Ten More Partners Sign on to University of La Verne’s College Access Initiative
Ten more Southern California school districts and educational organizations have partnered with the University of La Verne to expand a program that ensures that graduating high school seniors have access to a quality, affordable college education.
Representatives from the school districts, private high schools, and community organizations gathered on the University of La Verne campus on July 30 to celebrate joining the Partnership for Access to College Education, or PACE.
The new partners are: Bishop Amat High School, Breakthrough San Juan Capistrano, Glendora Unified, Hesperia Unified, Lynwood Unified, Ramona Convent High School, Redlands Unified, Rolling Hills Preparatory School/Renaissance Academy, Rowland Unified, and Temple City Unified.
“An education from a distinguished private university is within the grasp of every Southern California high school student and we want them to know that,” University of La Verne President Devorah Lieberman said. “We will work with our PACE partners and together we will support and guide students on their paths to success.”
PACE launched in January 2017 with the participation of about a dozen educational institutions and organizations. The involvement of the 10 new educational entities now brings that number to 35 school districts, private schools, and community organizations representing about 120 high schools and serving more than 411,400 students annually.
The program guarantees admission to the University of La Verne and a scholarship of at least $10,000 per year to qualified students from partner districts. PACE also offers students waived application fees and a variety of free college-preparedness support programs. Those programs now include On-The-Spot Admissions Day and the Senior Send-off.
During On-the-Spot Admissions Day,university admission counselors will go over students’ transcripts, test scores, and other documents and inform students immediately if they have been admitted.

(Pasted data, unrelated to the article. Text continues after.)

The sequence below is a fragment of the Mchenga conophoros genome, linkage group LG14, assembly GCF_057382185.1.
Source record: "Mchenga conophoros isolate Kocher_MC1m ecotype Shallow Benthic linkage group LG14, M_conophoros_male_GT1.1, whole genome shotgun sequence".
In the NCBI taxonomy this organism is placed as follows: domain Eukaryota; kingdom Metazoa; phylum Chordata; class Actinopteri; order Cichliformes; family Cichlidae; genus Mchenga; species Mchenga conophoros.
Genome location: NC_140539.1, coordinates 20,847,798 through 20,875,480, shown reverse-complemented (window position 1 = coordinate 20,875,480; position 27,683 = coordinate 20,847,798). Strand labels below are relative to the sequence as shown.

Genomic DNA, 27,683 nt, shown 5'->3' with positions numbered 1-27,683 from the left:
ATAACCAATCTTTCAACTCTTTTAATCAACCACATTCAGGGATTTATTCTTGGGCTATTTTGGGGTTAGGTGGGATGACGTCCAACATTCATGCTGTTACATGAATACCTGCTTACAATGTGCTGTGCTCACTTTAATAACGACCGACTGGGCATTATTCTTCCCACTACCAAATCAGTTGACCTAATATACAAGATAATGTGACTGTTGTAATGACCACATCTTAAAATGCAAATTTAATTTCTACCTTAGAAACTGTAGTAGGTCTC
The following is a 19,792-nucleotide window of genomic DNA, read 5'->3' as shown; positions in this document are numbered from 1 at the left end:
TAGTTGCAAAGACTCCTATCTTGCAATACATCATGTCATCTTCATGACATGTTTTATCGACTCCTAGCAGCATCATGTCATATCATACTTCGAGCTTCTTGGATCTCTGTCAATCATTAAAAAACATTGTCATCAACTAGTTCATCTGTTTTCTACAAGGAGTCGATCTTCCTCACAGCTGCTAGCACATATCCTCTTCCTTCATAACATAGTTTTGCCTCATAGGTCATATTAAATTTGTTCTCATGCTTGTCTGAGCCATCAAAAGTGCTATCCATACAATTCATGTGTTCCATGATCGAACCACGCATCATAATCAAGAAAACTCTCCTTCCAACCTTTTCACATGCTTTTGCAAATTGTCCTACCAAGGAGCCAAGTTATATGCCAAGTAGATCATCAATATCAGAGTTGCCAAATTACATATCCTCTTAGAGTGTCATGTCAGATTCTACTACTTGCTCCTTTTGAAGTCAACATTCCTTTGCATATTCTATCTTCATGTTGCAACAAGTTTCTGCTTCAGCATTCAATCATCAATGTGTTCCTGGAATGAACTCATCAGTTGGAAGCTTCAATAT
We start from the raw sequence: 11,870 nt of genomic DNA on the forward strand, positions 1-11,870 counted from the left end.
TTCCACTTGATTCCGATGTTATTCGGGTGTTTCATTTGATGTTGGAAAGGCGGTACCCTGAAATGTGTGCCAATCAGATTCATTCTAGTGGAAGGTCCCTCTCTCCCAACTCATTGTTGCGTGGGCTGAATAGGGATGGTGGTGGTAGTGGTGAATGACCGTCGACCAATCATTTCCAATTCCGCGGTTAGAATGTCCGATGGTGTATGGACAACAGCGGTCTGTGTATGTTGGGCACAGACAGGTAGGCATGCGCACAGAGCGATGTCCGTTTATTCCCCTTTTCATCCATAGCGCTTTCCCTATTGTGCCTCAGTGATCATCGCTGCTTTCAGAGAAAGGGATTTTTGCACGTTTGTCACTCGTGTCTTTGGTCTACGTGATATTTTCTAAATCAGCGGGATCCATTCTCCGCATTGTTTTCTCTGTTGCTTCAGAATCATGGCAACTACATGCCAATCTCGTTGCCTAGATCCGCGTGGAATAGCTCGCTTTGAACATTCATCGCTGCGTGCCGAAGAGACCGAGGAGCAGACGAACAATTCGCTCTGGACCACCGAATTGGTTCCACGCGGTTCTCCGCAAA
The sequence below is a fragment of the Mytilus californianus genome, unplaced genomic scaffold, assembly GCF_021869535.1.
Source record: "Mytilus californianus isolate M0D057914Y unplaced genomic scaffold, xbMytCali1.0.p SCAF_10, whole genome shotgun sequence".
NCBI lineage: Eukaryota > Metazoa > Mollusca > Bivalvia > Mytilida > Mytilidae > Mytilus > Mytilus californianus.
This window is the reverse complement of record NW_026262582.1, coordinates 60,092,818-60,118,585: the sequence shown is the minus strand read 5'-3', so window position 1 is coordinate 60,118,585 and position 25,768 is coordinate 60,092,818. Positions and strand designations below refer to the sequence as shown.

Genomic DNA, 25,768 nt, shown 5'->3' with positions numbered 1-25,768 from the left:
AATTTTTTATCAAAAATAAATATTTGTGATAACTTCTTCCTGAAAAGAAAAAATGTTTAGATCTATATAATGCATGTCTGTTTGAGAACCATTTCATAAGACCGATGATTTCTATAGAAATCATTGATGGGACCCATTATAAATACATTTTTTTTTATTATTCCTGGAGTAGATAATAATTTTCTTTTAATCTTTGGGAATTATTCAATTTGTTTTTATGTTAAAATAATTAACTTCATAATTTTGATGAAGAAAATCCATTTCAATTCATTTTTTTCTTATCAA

Senior-Send-Off helps incoming students who are entering the university as part of the PACE initiative to build a network. They meet for a small celebration, go through the next steps after being admitted to the university, and connect with classmates.
Glendora Unified Superintendent Robert Voors said the partnership would ensure that students from his district will have a great option for college that is close to home.
“The partnership opens up the opportunity for students to attend a high level university from the start of their college career, participate in college activities, develop friendships, and home isn’t 2,000 miles away,” he said. “They get the best of both worlds.”
Lieberman emphasized that same point, saying students don’t have to travel far away for a great college education. Students who stay in the area for college are more likely to return to and strengthen their communities, she said.
“They will be an asset to the community,” she said. “And instead of a brain drain, we will have a brain remain.”
About half of the students who attend the University of La Verne are the first in their families to go to college. About 75 percent of first-time freshmen come from within 50 miles of the university.